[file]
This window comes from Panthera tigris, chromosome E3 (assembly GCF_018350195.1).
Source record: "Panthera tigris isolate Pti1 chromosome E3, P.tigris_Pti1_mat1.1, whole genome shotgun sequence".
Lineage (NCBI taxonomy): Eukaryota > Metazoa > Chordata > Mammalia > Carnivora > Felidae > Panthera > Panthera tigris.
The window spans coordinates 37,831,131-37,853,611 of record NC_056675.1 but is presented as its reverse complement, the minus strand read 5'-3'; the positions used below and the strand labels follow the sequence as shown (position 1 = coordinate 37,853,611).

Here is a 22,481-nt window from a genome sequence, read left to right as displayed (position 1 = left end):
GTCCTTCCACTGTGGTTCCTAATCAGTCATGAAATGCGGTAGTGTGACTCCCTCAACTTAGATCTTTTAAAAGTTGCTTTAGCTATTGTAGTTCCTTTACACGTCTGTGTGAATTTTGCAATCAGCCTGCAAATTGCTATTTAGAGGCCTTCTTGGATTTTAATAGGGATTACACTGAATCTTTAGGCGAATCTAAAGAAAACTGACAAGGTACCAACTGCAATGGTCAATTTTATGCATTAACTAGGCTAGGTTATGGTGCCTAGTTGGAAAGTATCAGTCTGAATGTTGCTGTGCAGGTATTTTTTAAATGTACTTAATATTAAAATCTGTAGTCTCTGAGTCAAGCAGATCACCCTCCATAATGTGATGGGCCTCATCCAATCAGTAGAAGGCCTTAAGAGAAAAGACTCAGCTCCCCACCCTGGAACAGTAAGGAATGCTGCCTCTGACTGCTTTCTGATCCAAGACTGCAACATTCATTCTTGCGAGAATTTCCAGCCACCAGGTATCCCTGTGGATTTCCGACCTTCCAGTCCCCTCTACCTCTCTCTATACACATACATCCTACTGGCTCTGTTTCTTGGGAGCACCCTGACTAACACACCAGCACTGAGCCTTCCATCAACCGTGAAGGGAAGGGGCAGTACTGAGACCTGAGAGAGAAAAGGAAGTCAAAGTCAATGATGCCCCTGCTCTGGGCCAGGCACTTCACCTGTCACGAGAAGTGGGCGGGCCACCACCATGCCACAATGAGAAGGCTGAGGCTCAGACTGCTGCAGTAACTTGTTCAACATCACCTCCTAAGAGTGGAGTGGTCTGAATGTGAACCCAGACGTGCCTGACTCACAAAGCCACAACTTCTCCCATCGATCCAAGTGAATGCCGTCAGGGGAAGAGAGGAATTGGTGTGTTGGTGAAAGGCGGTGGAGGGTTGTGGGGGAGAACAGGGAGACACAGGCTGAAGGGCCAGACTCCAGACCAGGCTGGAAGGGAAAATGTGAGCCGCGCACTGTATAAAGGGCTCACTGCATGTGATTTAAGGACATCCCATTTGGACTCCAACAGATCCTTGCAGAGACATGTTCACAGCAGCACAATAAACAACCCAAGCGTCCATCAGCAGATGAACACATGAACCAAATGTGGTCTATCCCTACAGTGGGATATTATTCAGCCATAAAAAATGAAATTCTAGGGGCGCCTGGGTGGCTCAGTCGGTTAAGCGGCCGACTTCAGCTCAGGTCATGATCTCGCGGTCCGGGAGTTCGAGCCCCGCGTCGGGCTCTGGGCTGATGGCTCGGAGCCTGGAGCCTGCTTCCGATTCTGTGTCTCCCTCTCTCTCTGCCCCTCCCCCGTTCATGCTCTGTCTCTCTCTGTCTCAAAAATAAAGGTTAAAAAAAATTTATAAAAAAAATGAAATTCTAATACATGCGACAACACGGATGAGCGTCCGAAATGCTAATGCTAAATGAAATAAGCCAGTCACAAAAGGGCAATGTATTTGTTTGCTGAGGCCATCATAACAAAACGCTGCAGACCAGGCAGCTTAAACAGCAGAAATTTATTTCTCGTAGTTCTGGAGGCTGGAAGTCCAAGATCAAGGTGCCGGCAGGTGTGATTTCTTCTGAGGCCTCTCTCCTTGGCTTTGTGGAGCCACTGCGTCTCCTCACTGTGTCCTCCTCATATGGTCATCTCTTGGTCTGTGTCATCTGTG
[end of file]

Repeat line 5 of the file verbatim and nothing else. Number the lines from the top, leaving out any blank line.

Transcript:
Here is a 22,481-nt window from a genome sequence, read left to right as displayed (position 1 = left end):